The Captain of a ship on an endless voyage is charged with mutiny by the military forces under the control of BIG money. The very junior Inspector General, Park Yerim, is the only inspector available in the narrow time frame available to conduct an independent investigation.
Park gathers testimony from the diverse crew, painting a complex picture of Captain Aames’s character: his heroism, his failures, even his personal passions. As the investigation unfolds, Park finds herself having to hold off powerful interests, each pushing and pulling her in a different direction to the one she wants to pursue. Corruption, conflicting loyalties, and clashing accounts make it nearly impossible to see the truth in fifty million miles of darkness, and Park faces danger from every direction. All eyes are on her: one way or another, her findings will have astronomical implications for all involved
A classic country house style mystery, just the country house is missing. A well-told, enthralling story.
Undoubtedly The Book of the Month 5 Stars
Other Halves (Hannah series Book 2) by Nick Alexander
A typically well crafted book by Nick Alexander. A marriage falls apart when Hanna leaves husband Cliff for his brother James. Cliff then has to struggle, coming to terms with suppressed feeling from his teenage years. In the middle of this turmoil is Luke, the only child and weapon of choice for the warring couple.
Several books that were not so good this month … and one blindingly good one (at the bottom of the page)
The Case of the Nudist Numismatist
by Jack Dearborn (author), Ellen Dearborn (editor)
Another case for American detective Miles Grant, this time he has to solve the disappearance of a very valuable coin. The investigation progresses in an orderly manner, eliminating possibilities in a logical manner.
As usual Miles engages his wife as his sounding board which brings his family situation into the scope of the story. This opens up a family conversation about the rights and wrongs of the naturist life style some members of his family have adopted.
Not great literature but it is a fun read.
Fun 4 Stars
by P.A. Choi (author)
Light fluffy short story about a naked protest on a college campus., from the prolific pen of PA Choi.
Fine if you want to read it.
Short and Signifying Nothing 2 Stars
A Dress the Color of the Sky
by Jennifer Irwin (author)
I wanted to enjoy this book … I didn’t.
There is nothing wrong with the writing. The plot is a little far fetched; a sex addict in therapy, trying to save a relationship with a man who is planning to marry another woman.
The voice didn’t work for me and coupled with the plot issues, I couldn’t read more than a few pages at a time … until I gave up.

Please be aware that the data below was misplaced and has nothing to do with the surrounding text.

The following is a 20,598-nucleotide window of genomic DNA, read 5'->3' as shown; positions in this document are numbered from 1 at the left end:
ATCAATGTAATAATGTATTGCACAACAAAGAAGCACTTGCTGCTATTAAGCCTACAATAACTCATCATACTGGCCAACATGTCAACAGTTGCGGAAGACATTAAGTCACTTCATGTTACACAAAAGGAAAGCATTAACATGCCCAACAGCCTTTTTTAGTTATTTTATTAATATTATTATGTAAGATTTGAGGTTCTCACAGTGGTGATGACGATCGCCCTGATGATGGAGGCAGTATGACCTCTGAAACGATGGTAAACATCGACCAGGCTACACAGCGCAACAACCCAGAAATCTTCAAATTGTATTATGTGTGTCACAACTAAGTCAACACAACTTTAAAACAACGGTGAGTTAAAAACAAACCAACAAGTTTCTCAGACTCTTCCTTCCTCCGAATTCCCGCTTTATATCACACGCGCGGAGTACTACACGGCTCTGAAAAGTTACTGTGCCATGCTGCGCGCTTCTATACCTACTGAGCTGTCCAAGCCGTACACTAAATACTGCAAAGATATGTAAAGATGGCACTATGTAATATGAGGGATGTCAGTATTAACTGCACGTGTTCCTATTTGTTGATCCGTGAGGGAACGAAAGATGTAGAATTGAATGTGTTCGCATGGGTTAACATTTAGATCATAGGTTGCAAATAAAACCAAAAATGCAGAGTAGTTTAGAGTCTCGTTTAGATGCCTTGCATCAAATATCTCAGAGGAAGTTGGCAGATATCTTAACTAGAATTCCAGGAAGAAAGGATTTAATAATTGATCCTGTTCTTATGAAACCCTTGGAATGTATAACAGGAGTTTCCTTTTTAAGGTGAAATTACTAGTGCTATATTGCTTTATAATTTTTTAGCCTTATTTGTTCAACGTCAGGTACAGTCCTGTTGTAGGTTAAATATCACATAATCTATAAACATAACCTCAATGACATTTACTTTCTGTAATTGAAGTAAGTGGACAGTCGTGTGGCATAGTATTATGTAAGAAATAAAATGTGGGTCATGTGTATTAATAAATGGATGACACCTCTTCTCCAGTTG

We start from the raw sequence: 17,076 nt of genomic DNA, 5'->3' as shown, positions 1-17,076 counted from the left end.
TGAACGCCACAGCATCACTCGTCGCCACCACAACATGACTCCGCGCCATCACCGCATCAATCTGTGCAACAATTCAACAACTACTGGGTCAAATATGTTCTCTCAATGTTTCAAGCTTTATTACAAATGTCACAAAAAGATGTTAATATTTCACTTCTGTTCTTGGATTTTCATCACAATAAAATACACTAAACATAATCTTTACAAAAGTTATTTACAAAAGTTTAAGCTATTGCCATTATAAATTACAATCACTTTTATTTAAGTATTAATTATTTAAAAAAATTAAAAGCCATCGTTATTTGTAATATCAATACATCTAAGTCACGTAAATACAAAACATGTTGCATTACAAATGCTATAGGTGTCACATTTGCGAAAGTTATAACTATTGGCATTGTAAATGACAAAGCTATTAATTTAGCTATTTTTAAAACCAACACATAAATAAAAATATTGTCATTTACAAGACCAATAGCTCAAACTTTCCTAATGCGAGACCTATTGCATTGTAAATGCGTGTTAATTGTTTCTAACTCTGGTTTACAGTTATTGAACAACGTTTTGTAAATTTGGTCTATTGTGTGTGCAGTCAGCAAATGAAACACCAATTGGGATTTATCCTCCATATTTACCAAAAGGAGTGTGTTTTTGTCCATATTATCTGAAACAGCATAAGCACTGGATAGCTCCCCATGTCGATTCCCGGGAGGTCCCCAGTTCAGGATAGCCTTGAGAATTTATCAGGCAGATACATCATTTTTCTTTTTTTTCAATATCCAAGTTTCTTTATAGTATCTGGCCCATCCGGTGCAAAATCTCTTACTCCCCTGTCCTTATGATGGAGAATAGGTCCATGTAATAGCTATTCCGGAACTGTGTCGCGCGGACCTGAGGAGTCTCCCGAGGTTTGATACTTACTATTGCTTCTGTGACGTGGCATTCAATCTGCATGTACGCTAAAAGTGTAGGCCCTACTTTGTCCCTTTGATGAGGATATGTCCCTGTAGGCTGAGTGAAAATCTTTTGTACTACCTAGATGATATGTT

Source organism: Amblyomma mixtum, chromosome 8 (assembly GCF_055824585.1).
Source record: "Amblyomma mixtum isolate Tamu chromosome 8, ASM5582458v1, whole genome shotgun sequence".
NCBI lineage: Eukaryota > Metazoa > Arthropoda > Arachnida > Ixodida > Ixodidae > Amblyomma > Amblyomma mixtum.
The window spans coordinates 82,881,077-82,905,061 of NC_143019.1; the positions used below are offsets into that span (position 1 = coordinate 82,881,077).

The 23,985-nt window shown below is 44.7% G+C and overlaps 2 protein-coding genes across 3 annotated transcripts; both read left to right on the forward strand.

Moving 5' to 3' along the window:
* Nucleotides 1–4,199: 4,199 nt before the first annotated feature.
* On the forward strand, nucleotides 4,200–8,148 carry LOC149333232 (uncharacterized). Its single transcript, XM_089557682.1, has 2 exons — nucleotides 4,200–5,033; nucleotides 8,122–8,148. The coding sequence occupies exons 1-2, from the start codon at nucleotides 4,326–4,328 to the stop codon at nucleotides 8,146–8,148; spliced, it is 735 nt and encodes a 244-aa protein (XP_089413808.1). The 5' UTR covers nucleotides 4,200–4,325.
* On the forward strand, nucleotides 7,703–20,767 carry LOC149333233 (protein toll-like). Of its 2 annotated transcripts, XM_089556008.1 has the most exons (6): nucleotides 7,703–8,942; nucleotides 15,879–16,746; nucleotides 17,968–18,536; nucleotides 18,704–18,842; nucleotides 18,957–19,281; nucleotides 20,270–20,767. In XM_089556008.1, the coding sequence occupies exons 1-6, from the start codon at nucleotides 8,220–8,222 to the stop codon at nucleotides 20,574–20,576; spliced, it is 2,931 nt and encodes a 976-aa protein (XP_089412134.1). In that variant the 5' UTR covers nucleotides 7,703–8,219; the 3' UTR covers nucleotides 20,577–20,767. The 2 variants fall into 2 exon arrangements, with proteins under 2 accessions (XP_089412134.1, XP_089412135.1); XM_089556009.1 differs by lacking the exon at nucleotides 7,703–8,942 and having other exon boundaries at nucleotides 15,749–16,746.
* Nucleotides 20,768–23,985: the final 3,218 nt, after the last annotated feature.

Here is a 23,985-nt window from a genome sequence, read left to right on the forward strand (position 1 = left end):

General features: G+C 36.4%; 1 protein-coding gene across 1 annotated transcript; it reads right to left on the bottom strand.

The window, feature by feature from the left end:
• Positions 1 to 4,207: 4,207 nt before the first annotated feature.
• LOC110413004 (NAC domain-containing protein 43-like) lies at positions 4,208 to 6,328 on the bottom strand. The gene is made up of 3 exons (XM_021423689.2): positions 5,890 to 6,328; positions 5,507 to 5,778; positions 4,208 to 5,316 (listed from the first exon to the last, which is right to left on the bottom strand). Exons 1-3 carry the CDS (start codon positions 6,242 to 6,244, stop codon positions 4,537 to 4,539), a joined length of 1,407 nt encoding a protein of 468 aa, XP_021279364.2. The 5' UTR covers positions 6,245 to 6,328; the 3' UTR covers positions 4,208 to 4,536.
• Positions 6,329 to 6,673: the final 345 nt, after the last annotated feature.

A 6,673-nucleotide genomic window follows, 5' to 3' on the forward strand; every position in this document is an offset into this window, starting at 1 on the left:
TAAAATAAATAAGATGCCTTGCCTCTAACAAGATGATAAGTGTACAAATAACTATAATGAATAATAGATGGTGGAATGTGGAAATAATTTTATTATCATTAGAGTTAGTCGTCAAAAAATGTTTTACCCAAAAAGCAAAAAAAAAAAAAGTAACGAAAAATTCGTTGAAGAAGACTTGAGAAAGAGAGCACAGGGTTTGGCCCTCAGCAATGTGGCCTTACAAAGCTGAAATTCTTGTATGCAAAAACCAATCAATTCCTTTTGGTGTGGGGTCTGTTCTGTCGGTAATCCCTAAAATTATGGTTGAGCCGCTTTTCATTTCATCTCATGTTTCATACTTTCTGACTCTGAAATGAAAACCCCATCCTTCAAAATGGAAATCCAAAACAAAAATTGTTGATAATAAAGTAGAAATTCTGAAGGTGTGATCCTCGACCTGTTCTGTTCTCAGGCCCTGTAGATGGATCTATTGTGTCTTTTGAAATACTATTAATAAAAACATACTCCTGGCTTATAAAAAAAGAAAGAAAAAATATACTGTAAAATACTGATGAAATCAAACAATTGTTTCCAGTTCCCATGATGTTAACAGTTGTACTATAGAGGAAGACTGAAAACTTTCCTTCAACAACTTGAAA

NOT FINISHED – No rating
They Rang Up the Police (Inspector Guy Northeast
by Joanna Cannan (author)
This a wonderful little detective story was actually written in 1939 and reflects the social mores of the period.
Out of favour Detective Guy Northeast is sent from Scotland Yard to investigate the disappearance of one member of a household of women, which turns into a country house murder. Before he can make progress he has to overcome the class prejudices of the era.
A rather well crafted book.
Good Read – 4 Stars
Death in Dulwich (The London Murder Mysteries )
by Alice Castle
The main character is a thirty-something single mum Beth Haldane. She has a young son, haughty cat, a fringe with a mind of its own and lots of bills to pay, as she struggles to keep up with the yummy mummies of the rather affluent Dulwich .
She starts a new a job and on her first day her immediate boss is murdered. For some reason she decides that she must be the main suspect and sets to clear her name.
A cozy crime story, pleasant enough if some of the characters are not much more than ciphers. Others I found to be a bit artificial. Read it or not, it isn’t going to change your world.
Cozy Reading 3 Stars
Hide and Seek PARIS-SXM
I picked up the publicity for this book in a resort shop on St Martin, and didn’t get round to reading it for years. Thankfully.
Alternate chapters tell the story from either side of a dysfunctional romance. Dysfunctional because both characters are not who they claim to be. He is an undercover cop. She is on holiday and has created a more colourful persona for the event.
However, I found the double point of view story telling slow and often uninspiring. You know the factual basis of the second of each pair of chapters before you read it, although you might get a better understanding of the motivations and perceptions … it wasn’t enough.
I ended up skipping chunks and the entire last third of the book because to be honest I didn’t care enough about the characters.
NOT FINISHED – No rating
The Man with No Borders: A Novel
by Richard C. Morais (Author)
It is a time of reckoning for José María Álvarez, an aristocratic Spanish banker living in a Swiss village with his American wife. His has led a long and very interesting life, which includes a lot of salmon fishing. Or butchery of salmon by the hundred. Which he sells to hotels four or five days later, ungutted, no refrigeration, in Spain? Just as well it is fiction and an allegory.
That said this is the best book I read this month by a country mile. Well written, imaginative and engaging. You know the ending from the very start of the book. However, the narrative twist and turns like an alpine road, to the left, to the right and the doubling back to where you began, well almost.
I loved Richard C Morais earlier book The Hundred Foot Journey, I think that this is an even better book
This is Wallace Greensage’s 3rd New Albion book. I don’t say ‘story’ because it is lots of stories about lots of characters all cleverly woven together.
New Albion is an imaginary country in the mid-Atlantic. A bit like Britain towed south by a thousand ships. (Going South – Forever.) The climate is warmer and so are most of the people. Apart from a few gangsters who are seeking to use the convenient location for their own ends, who bring the edge to the story.